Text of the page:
Members of Naval Reserve Center Bronx's color guard march up Fifth Avenue at the 244th Annual NYC St. Patrick's Day parade
Members of Naval Reserve Center Bronx's color guard march up Fifth Avenue at the 244th Annual NYC St. Patrick's Day parade

Parade route

Fifth Avenue is the traditional route for many celebratory parades in New York City; thus, it is closed to traffic on numerous Sundays in warm weather. The longest running parade is the annual St. Patrick's Day Parade. Parades held are distinct from the ticker-tape parades held on the "Canyon of Heroes" on lower Broadway, and the Macy's Thanksgiving Day Parade held on Broadway from the Upper West Side downtown to Herald Square. Fifth Avenue parades usually proceed from south to north, with the exception of the LGBT Pride March, which goes north to south to end in Greenwich Village. The Latino literary classic by New Yorker Giannina Braschi, entitled "Empire of Dreams", takes place on the Puerto Rican Day Parade on Fifth Avenue.[31][32]

Bicycling route

Bicycling on Fifth Avenue ranges from segregated with a bike lane south of 23rd Street, to scenic along Central Park, to dangerous through Midtown with very heavy traffic during rush hours. There is no dedicated bike lane along most of Fifth Avenue.[33] A protected bike lane south of 23rd Street was added in 2017,[34] and another protected lane for bidirectional bike traffic between 110th and 120th Streets was announced in 2020.[35]

In July 1987, then New York City Mayor Edward Koch proposed banning bicycling on Fifth, Park, and Madison Avenues during weekdays, but many bicyclists protested and had the ban overturned.[36] When the trial was started on August 24, 1987 for 90 days to ban bicyclists from these three avenues from 31st Street to 59th Street between 10 a.m. and 4 p.m. on weekdays, mopeds would not be banned.[37] On August 31, 1987, a state appeals court judge halted the ban for at least a week pending a ruling after opponents against the ban brought a lawsuit.[38]

Public transportation

Fifth Avenue is one of the few major streets in Manhattan along which streetcars did not operate. Instead, Fifth Avenue Coach offered a service more to the taste of fashionable gentlefolk, at twice the fare. Double-decker buses were operated by the Fifth Avenue Coach Company until 1953, and again by MTA Regional Bus Operations from 1976 to 1978.[39] Today, local bus service along Fifth Avenue is provided by the MTA's M1, M2, M3, and M4 buses. The M5 and Q32 also run on Fifth Avenue in Midtown, while the M55 runs on Fifth Avenue south of 44th Street.[40] Numerous express buses from Brooklyn, the Bronx, and Staten Island also run along Fifth Avenue.[41]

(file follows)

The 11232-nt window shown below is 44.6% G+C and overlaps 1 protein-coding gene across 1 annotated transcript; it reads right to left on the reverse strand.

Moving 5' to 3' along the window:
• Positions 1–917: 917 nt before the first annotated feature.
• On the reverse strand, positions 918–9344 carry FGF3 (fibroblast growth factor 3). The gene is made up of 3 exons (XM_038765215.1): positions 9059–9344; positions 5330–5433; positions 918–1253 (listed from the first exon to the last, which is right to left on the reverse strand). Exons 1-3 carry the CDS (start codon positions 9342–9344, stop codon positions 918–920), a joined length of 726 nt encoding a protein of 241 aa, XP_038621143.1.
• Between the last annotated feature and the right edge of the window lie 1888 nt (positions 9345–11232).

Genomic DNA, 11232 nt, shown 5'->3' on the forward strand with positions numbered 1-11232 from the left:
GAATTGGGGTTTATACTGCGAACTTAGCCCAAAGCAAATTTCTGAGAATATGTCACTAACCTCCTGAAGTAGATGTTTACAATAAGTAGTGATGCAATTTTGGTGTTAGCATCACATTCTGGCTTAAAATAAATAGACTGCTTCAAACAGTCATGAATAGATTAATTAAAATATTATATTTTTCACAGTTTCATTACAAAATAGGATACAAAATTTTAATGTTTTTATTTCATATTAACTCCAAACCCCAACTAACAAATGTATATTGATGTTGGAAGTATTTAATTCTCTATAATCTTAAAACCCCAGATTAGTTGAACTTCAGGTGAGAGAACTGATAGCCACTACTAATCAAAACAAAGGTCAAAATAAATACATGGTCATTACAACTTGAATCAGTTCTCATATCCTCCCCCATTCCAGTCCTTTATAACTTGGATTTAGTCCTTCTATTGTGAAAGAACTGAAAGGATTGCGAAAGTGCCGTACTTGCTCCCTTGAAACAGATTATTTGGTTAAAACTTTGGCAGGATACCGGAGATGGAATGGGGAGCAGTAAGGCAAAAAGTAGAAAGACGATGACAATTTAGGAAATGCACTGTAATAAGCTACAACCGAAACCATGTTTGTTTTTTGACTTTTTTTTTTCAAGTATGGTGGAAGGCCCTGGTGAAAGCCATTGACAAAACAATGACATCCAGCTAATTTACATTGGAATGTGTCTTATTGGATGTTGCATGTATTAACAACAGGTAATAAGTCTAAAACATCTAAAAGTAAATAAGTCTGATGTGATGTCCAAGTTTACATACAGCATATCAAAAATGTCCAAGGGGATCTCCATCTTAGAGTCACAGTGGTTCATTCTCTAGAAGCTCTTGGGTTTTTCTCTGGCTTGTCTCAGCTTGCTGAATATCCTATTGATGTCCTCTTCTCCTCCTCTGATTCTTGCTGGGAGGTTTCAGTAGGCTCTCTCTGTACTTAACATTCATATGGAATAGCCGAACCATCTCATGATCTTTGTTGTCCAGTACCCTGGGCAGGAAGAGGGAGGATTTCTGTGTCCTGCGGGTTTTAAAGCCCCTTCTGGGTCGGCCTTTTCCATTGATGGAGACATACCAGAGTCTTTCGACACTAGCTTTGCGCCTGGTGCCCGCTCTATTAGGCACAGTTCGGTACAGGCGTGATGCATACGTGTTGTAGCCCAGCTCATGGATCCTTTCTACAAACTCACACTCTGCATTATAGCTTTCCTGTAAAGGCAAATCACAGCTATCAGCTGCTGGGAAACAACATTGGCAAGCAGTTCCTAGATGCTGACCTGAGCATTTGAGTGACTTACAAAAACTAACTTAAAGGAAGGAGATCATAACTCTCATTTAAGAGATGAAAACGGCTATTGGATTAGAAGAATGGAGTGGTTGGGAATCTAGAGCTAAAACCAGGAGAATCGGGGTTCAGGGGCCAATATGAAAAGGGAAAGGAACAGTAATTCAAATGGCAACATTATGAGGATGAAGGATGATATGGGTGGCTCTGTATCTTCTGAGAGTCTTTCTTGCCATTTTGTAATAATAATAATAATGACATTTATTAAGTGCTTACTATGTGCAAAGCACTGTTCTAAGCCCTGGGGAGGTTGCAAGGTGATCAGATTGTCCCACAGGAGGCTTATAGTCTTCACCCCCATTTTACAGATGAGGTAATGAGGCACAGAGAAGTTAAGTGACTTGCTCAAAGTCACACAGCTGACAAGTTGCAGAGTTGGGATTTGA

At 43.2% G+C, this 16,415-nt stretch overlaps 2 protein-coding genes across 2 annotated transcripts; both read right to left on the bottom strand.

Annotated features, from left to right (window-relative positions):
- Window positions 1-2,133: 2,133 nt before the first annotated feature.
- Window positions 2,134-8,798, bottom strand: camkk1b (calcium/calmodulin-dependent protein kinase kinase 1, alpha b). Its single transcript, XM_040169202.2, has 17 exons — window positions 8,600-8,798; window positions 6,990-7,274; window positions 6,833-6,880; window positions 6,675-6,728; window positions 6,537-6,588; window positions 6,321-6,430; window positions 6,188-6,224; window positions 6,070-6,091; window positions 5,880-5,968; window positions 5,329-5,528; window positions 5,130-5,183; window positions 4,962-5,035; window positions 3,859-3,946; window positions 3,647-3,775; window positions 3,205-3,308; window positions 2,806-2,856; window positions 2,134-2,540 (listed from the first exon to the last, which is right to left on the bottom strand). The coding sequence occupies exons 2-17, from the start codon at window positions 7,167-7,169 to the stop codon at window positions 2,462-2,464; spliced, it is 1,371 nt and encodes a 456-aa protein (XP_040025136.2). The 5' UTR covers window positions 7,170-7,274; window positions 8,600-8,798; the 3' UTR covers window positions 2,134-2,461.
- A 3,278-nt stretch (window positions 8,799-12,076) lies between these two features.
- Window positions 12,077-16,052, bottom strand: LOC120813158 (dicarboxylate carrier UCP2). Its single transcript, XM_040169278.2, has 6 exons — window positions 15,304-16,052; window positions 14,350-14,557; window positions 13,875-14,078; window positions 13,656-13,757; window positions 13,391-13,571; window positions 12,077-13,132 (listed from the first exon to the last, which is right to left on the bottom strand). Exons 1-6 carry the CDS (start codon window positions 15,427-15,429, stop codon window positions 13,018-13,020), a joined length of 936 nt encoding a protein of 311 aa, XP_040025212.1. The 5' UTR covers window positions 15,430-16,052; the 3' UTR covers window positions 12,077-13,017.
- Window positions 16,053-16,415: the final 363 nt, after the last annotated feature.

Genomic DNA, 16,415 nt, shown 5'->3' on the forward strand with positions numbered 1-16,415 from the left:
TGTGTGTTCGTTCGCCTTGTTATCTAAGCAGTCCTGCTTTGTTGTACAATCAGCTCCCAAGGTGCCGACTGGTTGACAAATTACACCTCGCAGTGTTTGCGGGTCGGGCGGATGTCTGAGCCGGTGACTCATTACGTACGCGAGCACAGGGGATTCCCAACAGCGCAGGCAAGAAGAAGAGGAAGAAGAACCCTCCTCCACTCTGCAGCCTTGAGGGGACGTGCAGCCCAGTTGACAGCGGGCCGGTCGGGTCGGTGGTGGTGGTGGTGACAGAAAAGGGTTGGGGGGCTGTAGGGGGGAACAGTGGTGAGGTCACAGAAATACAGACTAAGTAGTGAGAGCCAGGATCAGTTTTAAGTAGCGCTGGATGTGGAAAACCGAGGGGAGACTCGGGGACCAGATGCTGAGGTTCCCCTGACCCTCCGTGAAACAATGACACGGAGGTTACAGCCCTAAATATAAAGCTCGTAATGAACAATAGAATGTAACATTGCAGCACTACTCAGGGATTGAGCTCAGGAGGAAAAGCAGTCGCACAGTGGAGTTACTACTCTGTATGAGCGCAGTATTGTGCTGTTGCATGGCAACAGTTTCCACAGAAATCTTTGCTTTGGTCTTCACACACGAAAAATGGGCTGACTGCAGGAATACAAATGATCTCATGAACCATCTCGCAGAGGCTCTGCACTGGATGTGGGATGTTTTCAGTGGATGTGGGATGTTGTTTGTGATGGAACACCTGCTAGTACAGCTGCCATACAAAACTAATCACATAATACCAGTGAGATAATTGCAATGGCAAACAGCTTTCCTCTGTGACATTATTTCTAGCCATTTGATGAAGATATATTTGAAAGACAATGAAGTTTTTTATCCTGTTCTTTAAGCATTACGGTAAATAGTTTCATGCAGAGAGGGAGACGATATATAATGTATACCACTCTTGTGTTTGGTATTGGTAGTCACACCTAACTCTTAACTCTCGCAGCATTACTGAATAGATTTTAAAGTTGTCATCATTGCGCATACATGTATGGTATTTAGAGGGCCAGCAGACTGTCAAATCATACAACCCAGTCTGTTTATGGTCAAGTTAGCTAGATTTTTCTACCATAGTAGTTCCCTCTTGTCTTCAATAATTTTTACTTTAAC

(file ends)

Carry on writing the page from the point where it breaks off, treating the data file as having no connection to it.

Nicknames

1026–1028 Fifth Avenue, one of the few extant mansions on Millionaire's Row
1026–1028 Fifth Avenue, one of the few extant mansions on Millionaire's Row

Upper Fifth Avenue/Millionaire's Row

In the late 19th century, the very rich of New York began building mansions along the stretch of Fifth Avenue between 59th Street and 96th Street, looking onto Central Park. By the early 20th century, this portion of Fifth Avenue had been nicknamed "Millionaire's Row", with mansions such as the Mrs. William B. Astor House and William A. Clark House. Entries to Central Park along this stretch include Inventor's Gate at 72nd Street, which gave access to the park's carriage drives, and Engineers' Gate at 90th Street, used by equestrians.

A milestone change for Fifth Avenue came in 1916, when the grand corner mansion at 72nd Street and Fifth Avenue that James A. Burden II had erected in 1893 became the first private mansion on Fifth Avenue above 59th Street to be demolished to make way for a grand apartment house. The building at 907 Fifth Avenue began a trend, with its 12 stories around a central court, with two apartments to a floor.[42] Its strong cornice above the fourth floor, just at the eaves height of its neighbors, was intended to soften its presence.

In January 1922, the city reacted to complaints about the ongoing replacement of Fifth Avenue's mansions by apartment buildings by restricting the height of future structures to 75 feet (23 m), about half the height of a ten-story apartment building.[43] Architect J. E. R. Carpenter brought suit, and won a verdict overturning the height restriction in 1923. Carpenter argued that "the avenue would be greatly improved in appearance when deluxe apartments would replace the old-style mansions."[43] Led by real estate investors Benjamin Winter, Sr. and Frederick Brown, the old mansions were quickly torn down and replaced with apartment buildings.[44]